Obama-Xi Sunnylands Summit: What to Expect

  • Share
  • Read Later
SAUL LOEB / AFP / Getty Images

From right: U.S. President Barack Obama shakes hands with Xi Jinping in the Oval Office, in Washington, D.C., on Feb. 14, 2012.

President Barack Obama and Chinese President Xi Jinping will meet for at least six hours this weekend in an unprecedented informal summit that stands to reshape the relationship between the two world powers for the next decade—that is as long as they get along.

The unusual meeting breaking with longstanding protocol, taking place Friday afternoon and Saturday at the exclusive 200-acre Annenberg Estate called Sunnylands in Rancho Mirage, Calif., marks the first visit to the United States for Xi as China’s new president and the second meeting for the two men.

American officials and China experts believe conditions are ripe for significant progress between the two countries on a host of economic and security issues. The 2012 election and the completion of China’s leadership transition have solidified the positions of both leaders. After growing at a brisk clip through the global financial crisis, China’s economy is slowing, while America is steadily recovering from the Great Recession.

(MORE: Inside Sunnylands, the Luxe California Estate Where Obama Will Host Chinese President Xi Jinping)

Xi’s more casual style and tight grip on the reins of power is also seen by U.S. officials as an opportunity for more wide-ranging, frank discussions between the two leaders, but also key to developing a personal relationship with Obama. The previous Chinese leader, Hu Jintao, was hamstrung early in his term by being forced to wait nearly two years to take over the Central Military Commission chairmanship from his predecessor Jiang Zemin. Xi assumed the presidency in March, already holding the military spot and the post of general secretary of the communist party. Hu and Obama never developed much of a relationship, U.S. officials said, noting the former leader’s reliance on talking points and wooden personality.

In 2012, Xi visited with Obama in the Oval Office for 90 minutes and met extensively with Vice President Joe Biden on a tour of the United States that took him to Washington and a Mandarin class at a Los Angeles school where he spoke about his interests in swimming and watching American sports. He referenced a Tom Cruise film, joking in Mandarin that finding time to himself is like “Mission: Impossible.” Xi caught Treasury Secretary Jack Lew by surprise when they met in March and conducted the meeting without the customary talking points.

“They have a very different type of leader here, one who is much better suited for this kind of engagement,” said Dr. Ken Lieberthal, a senior fellow at the Brookings Institution and a former adviser to President Bill Clinton on China. One senior administration official described Xi to reporters as “someone who is fast on his feet, who is open to engagement, who is willing to speak directly to Americans and to issues of concern to Americans in a manner that was not the hallmark of some of his predecessors.”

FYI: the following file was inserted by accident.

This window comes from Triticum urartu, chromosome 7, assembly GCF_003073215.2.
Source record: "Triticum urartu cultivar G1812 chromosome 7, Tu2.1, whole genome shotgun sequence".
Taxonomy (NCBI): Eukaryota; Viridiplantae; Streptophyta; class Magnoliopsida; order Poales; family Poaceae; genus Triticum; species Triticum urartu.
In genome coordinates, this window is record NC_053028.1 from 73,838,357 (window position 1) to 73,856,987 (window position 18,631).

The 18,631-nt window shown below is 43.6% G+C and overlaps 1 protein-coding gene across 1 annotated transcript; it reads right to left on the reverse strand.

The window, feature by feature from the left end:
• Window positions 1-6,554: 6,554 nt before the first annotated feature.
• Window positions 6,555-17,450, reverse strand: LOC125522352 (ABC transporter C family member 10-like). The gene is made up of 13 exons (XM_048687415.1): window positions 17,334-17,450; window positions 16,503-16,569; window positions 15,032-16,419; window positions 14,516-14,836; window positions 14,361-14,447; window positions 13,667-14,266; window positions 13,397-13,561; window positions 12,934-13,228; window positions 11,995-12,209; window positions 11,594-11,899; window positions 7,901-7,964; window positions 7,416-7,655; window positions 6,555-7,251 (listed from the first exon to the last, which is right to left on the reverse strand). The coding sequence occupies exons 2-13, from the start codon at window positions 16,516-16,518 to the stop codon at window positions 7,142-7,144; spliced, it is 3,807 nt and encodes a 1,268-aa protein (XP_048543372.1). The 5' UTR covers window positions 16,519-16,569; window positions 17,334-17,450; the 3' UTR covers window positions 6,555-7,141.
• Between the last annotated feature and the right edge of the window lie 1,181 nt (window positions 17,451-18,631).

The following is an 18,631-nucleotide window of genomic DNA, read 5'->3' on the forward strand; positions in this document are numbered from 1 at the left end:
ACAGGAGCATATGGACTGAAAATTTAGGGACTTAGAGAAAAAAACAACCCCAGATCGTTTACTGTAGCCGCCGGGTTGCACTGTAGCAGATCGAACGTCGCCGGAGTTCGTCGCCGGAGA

Chinese officials want Obama to mark the occasion by directly acknowledging China’s arrival as a world power, and are looking to the summit to further their goal of establishing a “new type of great power relationship” with the United States. Historically every Chinese leader has been welcomed to the United States by a state visit on their first trip, but Xi has thrown that out for valuable one-on-one time.

(MORE: TIME Cover Story: How China Views the World)

“It’s even better than a formal state visit,” explained Christopher Johnson, a senior adviser and Freeman Chair in China Studies at the Center for Strategic & International Studies. “He is getting serious personal time with the president and an opportunity to forge a friendship with Obama.”

Obama’s four-year effort to “rebalance” the U.S. foreign policy focus to Asia and progressing negotiations around the Trans-Pacific Partnership trade agreement have Chinese officials weary of U.S. motivations in the region.

For Xi, who has his eyes set on pushing through a broad swath of economic and domestic reforms, a cooling of tensions between the two nations will provide space to focus on his own country. A relationship could provide room for never-before-seen cooperation as he works to reignite China’s economy.

For Obama, there is bipartisan pressure at home to take a tougher approach on China over corporate espionage and trade issues. Last year Republican Mitt Romney made designating China a “currency manipulator” a central component of his presidential campaign platform, attempting to tap into American anxiety about China.

Administration officials believe that the calls for a more stern China strategy increase their leverage over Xi, pressuring him to draw himself closer to Obama to keep Congress at bay.